I recently discussed The Hermetic Shakespeare on a Shakespeare forum. Careful readers of Phlit will find that this discussion overlaps previous Phlit essays, so they may want to skip it.1 If, however, you have a special interest in the Hermetic/occult, or if you have a special interest in Shakespeare, you may enjoy this discussion.
If someone were to write a book about The Hermetic Shakespeare, what might he use for chapter titles? How can the subject be broken-down, sub-divided?
Can anyone expand this list, or give an example (from Shakespeare’s works) of one of these 5 topics?
The word “Hermetic” isn’t in common use today, and it probably was never in common use — in English or in any other language. So the Hermetic worldview is apt to be seen as rare, strange, peripheral, and if one argues that Shakespeare had a Hermetic worldview, it may appear to be a strange view of Shakespeare. In fact, the Hermetic worldview is an ancient and widespread worldview, popular in Shakespeare’s day and in our own day.
“How can you say that the Hermetic worldview is popular in our day when the word ‘Hermetic’ is rarely heard?” We shouldn’t confuse the rareness of the word with the rareness of the thing itself. The Hermetic worldview has been called by various names, and many who adhered to it probably didn’t name it at all. The Hermetic worldview was popular in China — more so than in the West — but it certainly wasn’t called “Hermetic” in China.
As I’ve defined “Hermetic,” it’s synonymous with “Jungian,” and Jung is one of the most prominent thinkers of our time. So the Hermetic worldview isn’t rare today, and its popularity is on the rise.
“Okay, let’s assume you’re right, let’s assume that the Hermetic worldview is widespread today. What evidence is there that it was widespread in Shakespeare’s day?” Neoplatonism is the cousin of Hermetism (or perhaps I should say, “the younger sibling of Hermetism”), and it’s well known that Neoplatonism was one of the most widespread philosophies of Renaissance times. Castiglione’s Courtier is Neoplatonism popularized, and we know that Castiglione struck a responsive chord with Spenser and Shakespeare.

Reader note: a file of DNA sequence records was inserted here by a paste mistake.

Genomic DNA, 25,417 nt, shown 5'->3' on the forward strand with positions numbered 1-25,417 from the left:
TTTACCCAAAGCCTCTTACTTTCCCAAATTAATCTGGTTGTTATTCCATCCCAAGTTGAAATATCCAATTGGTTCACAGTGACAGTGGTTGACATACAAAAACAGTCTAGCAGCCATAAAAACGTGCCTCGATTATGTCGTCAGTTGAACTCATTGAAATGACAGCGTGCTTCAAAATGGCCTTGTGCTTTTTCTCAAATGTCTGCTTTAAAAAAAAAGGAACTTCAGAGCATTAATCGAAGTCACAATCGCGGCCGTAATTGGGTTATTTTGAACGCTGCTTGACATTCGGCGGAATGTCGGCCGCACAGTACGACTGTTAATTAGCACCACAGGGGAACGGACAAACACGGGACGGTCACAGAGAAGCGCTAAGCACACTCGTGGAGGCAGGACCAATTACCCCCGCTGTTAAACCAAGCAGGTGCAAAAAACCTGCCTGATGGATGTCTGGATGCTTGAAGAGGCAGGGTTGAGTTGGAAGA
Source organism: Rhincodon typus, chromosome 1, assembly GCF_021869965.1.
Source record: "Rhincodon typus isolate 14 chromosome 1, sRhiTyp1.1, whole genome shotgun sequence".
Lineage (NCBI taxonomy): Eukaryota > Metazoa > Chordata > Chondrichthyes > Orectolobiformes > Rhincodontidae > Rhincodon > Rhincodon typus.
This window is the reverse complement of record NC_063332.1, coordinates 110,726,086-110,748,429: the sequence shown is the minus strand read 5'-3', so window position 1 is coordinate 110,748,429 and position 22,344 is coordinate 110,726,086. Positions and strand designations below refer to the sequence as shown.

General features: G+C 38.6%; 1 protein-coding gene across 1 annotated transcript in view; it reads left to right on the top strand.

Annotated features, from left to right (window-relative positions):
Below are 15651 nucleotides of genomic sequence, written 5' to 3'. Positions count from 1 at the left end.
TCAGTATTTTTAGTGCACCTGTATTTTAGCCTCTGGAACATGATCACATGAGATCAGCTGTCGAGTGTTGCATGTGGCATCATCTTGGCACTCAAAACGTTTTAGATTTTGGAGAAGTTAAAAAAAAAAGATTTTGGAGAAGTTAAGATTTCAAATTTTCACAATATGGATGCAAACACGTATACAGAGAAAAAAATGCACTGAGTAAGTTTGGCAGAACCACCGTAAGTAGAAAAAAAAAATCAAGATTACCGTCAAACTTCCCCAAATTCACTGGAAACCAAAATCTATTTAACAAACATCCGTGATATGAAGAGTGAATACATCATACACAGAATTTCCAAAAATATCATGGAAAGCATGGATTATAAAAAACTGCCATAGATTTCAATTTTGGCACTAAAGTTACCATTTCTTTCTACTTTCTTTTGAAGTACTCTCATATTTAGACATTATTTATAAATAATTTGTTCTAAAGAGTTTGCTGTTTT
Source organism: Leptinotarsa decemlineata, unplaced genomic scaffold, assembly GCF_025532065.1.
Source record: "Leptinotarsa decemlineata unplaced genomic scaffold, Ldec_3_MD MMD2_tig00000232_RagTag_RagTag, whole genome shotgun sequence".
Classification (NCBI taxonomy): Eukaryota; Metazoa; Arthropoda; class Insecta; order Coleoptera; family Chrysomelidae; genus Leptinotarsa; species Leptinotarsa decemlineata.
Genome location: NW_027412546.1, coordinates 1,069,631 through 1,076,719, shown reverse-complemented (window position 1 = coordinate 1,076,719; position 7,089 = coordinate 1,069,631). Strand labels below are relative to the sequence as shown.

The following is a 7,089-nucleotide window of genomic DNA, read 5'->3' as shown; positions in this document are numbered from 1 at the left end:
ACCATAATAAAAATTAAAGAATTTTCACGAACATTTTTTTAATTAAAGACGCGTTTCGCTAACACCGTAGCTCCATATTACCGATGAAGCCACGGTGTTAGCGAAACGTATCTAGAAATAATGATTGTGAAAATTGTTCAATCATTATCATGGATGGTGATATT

“But what’s the connection between Neoplatonism and Hermetism?” A leading Neoplatonist, Marsilio Ficino, translated the books attributed to Hermes Trismegistos (dropping his translation of Plato to do so). Hermes was regarded as an earlier, more original, more important thinker than Plato.
Another leading Neoplatonist, Pico della Mirandola, opened his famous Oration on the Dignity of Man with a passage from Hermes: “What a great miracle is Man... a being worthy of reverence and honor. For he passes into the nature of a god as though he were himself a god.” One suspects that these words of Pico’s influenced Hamlet’s speech,
|What a piece of work is a man! how noble in reason! how infinite in faculties! in form and moving how express and admirable! in action how like an angel! in apprehension how like a god! the beauty of the world, the paragon of animals!|
A study of the Hermetic Shakespeare should address questions like, “did Shakespeare read Ficino and Pico? What were Shakespeare’s connections to Neoplatonism?”
Since the Hermetic worldview had considerable influence on Neoplatonism, and Neoplatonism was widespread in Renaissance times, it can be argued that the Hermetic worldview was central, not peripheral, in Shakespeare’s day. It isn’t surprising that Shakespeare had a Hermetic worldview (indeed, it would be surprising if Shakespeare didn’t have a Hermetic worldview).
A book on The Hermetic Shakespeare should perhaps have an introduction on Hermetism (its history, nature, etc.). It should also incorporate material from the life of Edward de Vere (What was his connection to John Dee, the astrologer and Hermetist? What Hermetic books did he own, or have access to? Were any of his teachers or friends interested in Hermetism? What were his thoughts about the great Hermetic philosopher Giordano Bruno, who not only was a contemporary of his, but was also in England when he was? Did he drink from any Hermetic or Neoplatonic sources while he was in Italy?)
The first “chapter title” is widespread in Shakespeare, but difficult to pin down. A writer on Zen says that Shakespeare’s songs celebrate the everyday, and make poetry out of “the apparently trivial or disgusting.”2 As an example, he quotes this song:
When icicles hang by the wall,
And Dick the shepherd blows his nail,
And Tom bears logs into the hall,
And milk comes frozen home in pail,
When blood is nipp’d, and ways be foul,
Then nightly sings the staring owl,
Tu-whit, tu-who — a merry note,
While greasy Joan doth keel the pot.3
As with haiku, this sort of poetry should not be read as a symbol of something else, it should be “taken as is”; it’s a celebration of everyday reality.
Shakespeare often says that his verses are immortal, but this isn’t Hermetic immortality. Immortality through art is only for immortal artists; it’s a personal immortality, like military glory. Mysticism does away with death altogether — for everyone, for everything in the universe. It says omnia mutantur, nihil interit, everything changes, nothing perishes. (This is a well-known phrase, but I haven’t been able to trace it. Is it from Vergil? Or Ovid?) Whitman catches the spirit of mysticism when he says,
I bequeath myself to the dirt to grow from the grass I love,
If you want me again look for me under your bootsoles.
And Shakespeare catches the spirit of mysticism when he says,